The house on Second Street in Kenai is still bare boards and concrete floor, but that doesn’t stop Bill Radtke from seeing it as the home it will become.
The longtime Central Peninsula Habitat for Humanity board member and volunteer can rattle off the details of the house off the top of his head: square footage, insulation, windows. But he also knows details about the building the family destined to live there will find useful.
“This is going to be an entryway where the kids can take off their coats,” he said, stepping into a separated space that still yawns open for lack of a front door. “… And there’s a garage. Alaskans, it’s hard when you don’t have a garage — a place to put your snow tires, your boots, your tools, all that.”
Habitat for Humanity, a national nonprofit with local chapters, builds houses for families currently living in substandard housing with volunteer labor. Once completed, the house will go to a family the chapter’s board has selected. The recipients have to put in 500 sweat-equity hours and meet a number of qualifying conditions — income eligibility and living in dangerous, substandard housing are among them — before the board approves them. Once they move in, they will pay back the total amount Habitat for Humanity paid to build the house over 20 years, with no interest.
After about two decades of serving on the board of the local Habitat for Humanity chapter, Radtke is stepping down. There’s no particular reason other than “it’s time,” he said. It doesn’t mean he’ll be slowing down, though — he and his wife Sharon are planning several trips abroad within the year and he said he’ll stay involved with Habitat for Humanity in the future.
The organization has built more than a dozen houses on the central peninsula, many in Kenai, and plans to keep going. Scattered around the neighborhood near the Second Street house are a number of other lots donated by the city of Kenai that will be the sites for houses in the future, Radtke said.
Part of the reason the organization tends to build houses in the city is to avoid the additional cost of the utilities for houses out in the borough, he said.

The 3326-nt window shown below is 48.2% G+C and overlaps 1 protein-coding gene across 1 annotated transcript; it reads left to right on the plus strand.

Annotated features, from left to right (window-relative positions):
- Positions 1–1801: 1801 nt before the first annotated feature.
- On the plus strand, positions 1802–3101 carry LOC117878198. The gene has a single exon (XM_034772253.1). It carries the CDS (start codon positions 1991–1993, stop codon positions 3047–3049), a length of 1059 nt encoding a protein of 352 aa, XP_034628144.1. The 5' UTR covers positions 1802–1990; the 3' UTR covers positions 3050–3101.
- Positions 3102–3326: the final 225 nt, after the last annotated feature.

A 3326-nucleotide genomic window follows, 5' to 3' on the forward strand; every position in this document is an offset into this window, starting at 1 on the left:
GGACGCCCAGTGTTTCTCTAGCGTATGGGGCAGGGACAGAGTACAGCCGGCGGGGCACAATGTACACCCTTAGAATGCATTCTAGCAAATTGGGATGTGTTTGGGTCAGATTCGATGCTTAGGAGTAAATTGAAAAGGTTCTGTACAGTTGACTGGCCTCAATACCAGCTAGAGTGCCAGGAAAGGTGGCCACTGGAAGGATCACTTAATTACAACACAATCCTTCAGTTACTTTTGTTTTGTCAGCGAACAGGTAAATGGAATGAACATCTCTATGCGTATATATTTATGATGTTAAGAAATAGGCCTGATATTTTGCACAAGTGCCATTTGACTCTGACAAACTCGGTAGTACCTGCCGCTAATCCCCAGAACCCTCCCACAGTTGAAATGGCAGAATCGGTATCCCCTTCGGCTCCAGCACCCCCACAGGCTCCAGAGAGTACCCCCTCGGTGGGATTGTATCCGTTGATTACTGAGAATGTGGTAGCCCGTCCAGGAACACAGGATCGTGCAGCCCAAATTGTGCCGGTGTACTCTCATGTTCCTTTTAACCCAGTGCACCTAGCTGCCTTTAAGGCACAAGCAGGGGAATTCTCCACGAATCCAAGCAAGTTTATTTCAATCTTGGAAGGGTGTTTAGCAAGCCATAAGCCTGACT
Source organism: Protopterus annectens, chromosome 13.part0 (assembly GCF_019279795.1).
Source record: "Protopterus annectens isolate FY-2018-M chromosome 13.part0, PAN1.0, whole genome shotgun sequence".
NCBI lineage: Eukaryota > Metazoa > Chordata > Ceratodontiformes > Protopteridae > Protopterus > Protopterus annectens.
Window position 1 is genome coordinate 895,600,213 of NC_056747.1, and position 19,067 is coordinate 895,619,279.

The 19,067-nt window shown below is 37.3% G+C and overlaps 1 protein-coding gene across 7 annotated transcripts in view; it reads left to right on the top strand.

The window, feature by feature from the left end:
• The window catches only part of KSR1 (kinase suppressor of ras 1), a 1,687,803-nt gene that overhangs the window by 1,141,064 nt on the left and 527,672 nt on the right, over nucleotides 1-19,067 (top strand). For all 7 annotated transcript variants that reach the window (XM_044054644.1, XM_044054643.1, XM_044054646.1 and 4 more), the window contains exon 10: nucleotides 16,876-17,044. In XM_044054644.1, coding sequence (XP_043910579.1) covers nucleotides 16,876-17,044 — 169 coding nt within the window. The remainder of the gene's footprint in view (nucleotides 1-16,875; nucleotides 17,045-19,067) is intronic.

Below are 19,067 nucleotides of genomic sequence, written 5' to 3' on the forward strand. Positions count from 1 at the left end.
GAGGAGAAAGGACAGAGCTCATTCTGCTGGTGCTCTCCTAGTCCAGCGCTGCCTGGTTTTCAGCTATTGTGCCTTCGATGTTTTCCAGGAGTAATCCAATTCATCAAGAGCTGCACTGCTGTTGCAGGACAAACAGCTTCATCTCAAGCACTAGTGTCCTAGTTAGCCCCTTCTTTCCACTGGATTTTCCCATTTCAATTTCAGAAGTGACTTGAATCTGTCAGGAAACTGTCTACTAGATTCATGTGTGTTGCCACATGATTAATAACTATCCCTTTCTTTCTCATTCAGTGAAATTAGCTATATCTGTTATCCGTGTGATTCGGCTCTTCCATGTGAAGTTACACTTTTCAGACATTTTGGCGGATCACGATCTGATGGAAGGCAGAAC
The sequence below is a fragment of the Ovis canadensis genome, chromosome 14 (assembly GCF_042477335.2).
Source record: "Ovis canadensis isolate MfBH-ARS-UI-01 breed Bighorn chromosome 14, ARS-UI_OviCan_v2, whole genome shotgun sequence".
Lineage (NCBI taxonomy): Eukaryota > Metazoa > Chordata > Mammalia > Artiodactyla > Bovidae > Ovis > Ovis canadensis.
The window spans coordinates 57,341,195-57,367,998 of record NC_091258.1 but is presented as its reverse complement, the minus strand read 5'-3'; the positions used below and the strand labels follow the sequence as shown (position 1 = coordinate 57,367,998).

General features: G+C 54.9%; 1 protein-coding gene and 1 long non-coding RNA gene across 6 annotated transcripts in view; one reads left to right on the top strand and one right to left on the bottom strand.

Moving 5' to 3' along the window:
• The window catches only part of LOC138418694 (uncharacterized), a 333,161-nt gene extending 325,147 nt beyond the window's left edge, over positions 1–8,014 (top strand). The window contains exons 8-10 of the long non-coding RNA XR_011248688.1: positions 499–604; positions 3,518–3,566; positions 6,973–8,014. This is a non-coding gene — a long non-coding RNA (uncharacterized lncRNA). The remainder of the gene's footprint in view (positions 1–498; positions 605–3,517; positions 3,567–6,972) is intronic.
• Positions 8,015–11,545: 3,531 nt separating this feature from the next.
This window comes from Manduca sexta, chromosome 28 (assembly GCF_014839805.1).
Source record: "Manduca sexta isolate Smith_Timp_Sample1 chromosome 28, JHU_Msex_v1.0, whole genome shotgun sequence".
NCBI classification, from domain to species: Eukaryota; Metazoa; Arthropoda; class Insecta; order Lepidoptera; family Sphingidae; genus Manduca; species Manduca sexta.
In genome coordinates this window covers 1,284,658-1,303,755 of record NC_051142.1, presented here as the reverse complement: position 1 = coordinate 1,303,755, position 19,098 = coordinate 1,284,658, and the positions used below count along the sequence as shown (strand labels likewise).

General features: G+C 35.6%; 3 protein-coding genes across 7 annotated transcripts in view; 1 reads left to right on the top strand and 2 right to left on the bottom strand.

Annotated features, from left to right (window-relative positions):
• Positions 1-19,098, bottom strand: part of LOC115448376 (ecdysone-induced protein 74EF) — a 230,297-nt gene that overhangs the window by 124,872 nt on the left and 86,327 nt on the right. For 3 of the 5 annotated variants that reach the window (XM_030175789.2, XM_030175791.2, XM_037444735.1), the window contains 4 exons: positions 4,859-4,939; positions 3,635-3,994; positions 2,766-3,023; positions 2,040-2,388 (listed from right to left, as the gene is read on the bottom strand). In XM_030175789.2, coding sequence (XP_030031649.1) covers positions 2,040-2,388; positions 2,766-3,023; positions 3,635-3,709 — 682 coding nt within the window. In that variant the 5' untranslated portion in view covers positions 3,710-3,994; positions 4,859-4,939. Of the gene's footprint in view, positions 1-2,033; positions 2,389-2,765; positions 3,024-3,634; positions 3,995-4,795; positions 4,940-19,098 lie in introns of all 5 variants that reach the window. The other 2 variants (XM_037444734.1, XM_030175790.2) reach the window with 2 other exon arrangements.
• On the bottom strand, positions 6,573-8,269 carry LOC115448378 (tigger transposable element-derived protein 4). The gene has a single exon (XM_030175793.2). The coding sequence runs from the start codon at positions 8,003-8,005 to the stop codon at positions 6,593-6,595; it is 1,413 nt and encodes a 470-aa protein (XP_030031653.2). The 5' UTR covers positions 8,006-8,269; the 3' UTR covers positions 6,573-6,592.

“(Outside the city) you have to put in sewer, drill a well,” he said. “It just adds up.”
He’s been involved with most of them, speaking to the Kenai City Council about land donations and sweating over the construction himself. Most recently, he’s been working with the Kenai Peninsula Borough School District on a potential partnership to invite the vocational technical education students from the high schools to work in the Habitat for Humanity houses so they can get some firsthand education.
It’s full circle for Radtke, who taught at Kenai Middle School for about a decade before retiring. Before that, he was briefly a professor at the University of Alaska Fairbanks and taught for a number of years at schools in rural Alaska, including at Nanwalek on the south side of Kachemak Bay.
“It’s a perfect blend,” he said. “I’ve always been concerned about the kids … this could help them build the skills they need.”
Originally from Wisconsin, Radtke said when he was young he identified three things he wanted to do: to study forestry, to go to Australia and to see Alaska. He accomplished all three, graduating with a degree in civil engineering and working for the U.S. Forest Service in Oregon before taking an opportunity to go to Australia. However, the job he was offered in Sydney didn’t fit the bill when he got there, he said. So, he turned down the job and jumped on a train to Perth to see what work he could find.
After teaching in Australia for a number of years, he visited Alaska to hunt and fish and fell in love with the Interior, eventually teaching in the rural schools for a number of years before returning to Fairbanks, marrying, and eventually going back to teaching in the rural schools before coming south.
And it’s hardly the last adventure. Every year, he and Sharon make a list of things they want to do and run down the list, checking off new destinations and projects, he said. This year, they’re headed for Prague — “it’s on the list,” he said.
Radtke’s conversation is full of other people’s stories and names. He said he still sees the former house recipients in the community and is happy to see them doing well. They all had to put in the 500 hours building the houses in the first place, but it didn’t have to be all one person — the 500 hours can be split among family members and friends, he said, so a whole recipient family can be working on a house together and build relationships doing it. Other volunteers, some of whom are laymen and some of whom are professionals, donate their time and skills as well, he said.
“You meet all these people that are so community minded,” he said. “And it’s wonderful.”
Habitat for Humanity board member Jo Watts noted the projects Radtke had been working on recently, including the lot donations and the school district partnership.
“He’s been on the board for over 20 years,” she said. “He just does a lot in the community.”
Radtke encouraged other people to jump into volunteering on Habitat for Humanity’s local chapter board. The board itself always needs participants to help organize the actual effort building the houses as well as selecting the families, which is a hard job, he said.
As Radtke stood in the shell of the unfinished house on Second Street, a cheerful call came from the garage. A man walked through the framing boards, a man who Radtke recognized immediately as a former house recipient and recalled details about his family immediately. Just before leaving, the man offered to share some smoked salmon before calling a cheerful goodbye and a gibe that the new house would be even better than the one he received through Habitat. As the man’s car engine roared to life and he took off, Radtke smiled.
“See, that, that’s what it’s all about,” he said.
Reach Elizabeth Earl at email@example.com.